The aspect of human security has become irresistible nowadays .It deals with so many issues and it is so broad that it includes almost all type of human securities even if it is criticised over and over again. Weather viewed as freedom from fear or freedom from want, the concept of human security has not replaced national security. The Human Development Report estimates the rich countries of the world spend more in the military budget than in contentious issues like HIV/AIDS. However, it reflects a number of developments that have constantly challenged the traditional view of security as the protection of states from military attack. It originally began as a rejection of orthodox notions of economic growth in favour of a broader notion of human development, but now has been reinforced by new security threats such as genocide in the Balkans and Africa (Baylis, Smith, Owins, 2011: 491).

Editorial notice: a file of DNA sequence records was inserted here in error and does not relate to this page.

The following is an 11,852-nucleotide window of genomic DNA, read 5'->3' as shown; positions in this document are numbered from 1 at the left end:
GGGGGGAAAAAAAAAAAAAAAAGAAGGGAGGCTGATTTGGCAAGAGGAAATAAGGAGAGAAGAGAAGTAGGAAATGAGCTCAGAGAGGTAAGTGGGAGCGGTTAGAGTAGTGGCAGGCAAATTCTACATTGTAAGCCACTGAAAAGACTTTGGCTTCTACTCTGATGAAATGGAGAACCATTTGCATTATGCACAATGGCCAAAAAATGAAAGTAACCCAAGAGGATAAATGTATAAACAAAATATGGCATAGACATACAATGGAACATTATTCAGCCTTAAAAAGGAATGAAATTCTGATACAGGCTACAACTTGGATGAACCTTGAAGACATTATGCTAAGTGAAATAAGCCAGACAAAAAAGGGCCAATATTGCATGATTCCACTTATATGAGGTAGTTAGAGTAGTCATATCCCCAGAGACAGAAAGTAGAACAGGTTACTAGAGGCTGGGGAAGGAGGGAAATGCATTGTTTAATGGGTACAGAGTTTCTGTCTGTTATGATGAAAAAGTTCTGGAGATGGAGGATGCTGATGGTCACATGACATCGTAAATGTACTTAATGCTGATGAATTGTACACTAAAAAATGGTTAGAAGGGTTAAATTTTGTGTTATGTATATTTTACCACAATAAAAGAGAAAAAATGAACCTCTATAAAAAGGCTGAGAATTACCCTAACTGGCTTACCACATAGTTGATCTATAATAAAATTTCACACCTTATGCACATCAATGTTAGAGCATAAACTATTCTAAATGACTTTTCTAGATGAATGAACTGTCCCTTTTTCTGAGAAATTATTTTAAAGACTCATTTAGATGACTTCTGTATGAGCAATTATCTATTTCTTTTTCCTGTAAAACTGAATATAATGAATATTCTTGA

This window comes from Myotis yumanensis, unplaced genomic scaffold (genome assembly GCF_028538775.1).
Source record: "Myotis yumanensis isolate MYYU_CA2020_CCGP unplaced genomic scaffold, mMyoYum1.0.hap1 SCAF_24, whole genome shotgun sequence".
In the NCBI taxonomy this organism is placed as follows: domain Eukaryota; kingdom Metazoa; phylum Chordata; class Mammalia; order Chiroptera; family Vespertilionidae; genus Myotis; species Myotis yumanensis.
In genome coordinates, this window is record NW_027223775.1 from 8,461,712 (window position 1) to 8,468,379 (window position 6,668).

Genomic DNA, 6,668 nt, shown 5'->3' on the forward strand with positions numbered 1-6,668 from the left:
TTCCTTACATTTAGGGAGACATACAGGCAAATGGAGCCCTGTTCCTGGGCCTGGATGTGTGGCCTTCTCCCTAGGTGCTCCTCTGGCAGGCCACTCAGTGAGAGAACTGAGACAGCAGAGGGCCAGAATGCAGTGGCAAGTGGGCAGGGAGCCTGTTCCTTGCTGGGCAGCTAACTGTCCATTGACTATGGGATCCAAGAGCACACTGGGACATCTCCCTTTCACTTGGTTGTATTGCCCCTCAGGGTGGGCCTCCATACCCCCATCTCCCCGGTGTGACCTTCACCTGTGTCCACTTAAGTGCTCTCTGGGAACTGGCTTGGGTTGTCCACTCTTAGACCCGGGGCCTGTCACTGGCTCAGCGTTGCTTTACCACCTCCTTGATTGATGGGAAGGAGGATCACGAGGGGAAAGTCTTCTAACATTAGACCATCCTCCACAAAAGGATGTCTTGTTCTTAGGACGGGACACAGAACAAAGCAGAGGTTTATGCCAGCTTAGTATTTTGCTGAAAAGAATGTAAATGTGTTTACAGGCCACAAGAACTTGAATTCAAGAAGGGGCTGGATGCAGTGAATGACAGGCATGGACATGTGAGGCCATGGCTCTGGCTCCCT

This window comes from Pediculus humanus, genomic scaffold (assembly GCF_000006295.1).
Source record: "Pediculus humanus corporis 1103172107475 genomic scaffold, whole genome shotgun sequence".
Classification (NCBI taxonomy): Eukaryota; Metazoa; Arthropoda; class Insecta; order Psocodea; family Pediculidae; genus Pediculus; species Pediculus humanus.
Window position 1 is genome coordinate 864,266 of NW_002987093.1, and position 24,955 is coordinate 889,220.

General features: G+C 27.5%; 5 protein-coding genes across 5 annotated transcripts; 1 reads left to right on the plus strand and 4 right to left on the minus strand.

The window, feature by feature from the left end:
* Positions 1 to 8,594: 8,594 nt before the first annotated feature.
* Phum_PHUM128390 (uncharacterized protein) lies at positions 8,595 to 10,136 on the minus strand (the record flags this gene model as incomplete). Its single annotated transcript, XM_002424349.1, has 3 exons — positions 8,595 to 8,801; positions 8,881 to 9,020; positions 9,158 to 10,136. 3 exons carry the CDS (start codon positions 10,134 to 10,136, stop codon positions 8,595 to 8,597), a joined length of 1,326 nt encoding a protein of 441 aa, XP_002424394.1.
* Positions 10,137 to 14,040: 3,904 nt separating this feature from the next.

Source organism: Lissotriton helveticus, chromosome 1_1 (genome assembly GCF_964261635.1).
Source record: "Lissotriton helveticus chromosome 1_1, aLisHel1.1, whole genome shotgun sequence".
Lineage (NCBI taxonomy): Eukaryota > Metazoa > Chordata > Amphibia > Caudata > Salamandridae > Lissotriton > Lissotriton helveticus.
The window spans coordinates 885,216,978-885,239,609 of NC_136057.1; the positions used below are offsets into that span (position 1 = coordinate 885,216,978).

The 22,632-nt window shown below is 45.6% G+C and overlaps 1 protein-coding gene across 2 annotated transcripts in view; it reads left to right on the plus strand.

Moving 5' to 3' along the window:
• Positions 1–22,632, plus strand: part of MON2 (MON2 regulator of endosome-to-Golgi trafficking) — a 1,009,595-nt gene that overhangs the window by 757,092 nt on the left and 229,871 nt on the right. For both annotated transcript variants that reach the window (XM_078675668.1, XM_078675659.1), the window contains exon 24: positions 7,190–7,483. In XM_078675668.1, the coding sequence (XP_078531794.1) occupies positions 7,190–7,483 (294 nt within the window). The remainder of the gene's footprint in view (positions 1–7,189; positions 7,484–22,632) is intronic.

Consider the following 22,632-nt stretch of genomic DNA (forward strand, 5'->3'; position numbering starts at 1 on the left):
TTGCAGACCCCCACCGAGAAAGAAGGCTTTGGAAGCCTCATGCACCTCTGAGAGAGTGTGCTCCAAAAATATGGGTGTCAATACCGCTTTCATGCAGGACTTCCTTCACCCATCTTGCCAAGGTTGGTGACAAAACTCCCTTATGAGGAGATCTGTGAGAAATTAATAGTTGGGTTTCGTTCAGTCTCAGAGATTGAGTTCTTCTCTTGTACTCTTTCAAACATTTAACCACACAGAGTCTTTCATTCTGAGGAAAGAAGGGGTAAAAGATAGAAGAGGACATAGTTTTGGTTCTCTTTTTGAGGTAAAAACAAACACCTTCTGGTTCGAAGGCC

Human Security has grown into an important aspect in the contemporary security agenda. Responsibility to protect is an issue that supports human security and its three practical objectives, the responsibility to prevent, reach and rebuild. It was developed in the 2001 report 'The Responsibility to Protect' which was produced by Commission on Intervention and State Sovereignty. The commission argued that the primary responsibility to protect their citizens is in the hands of the state. If a state is unable or unwilling to do so or if they deliberately terrify their citizen then this leads to the international responsibility to protect the citizens of that particular state through humanitarian intervention. Development of this agenda for human security through the Right to Protection agenda is a point of debate and some contention (Gottwald, 2012: 9).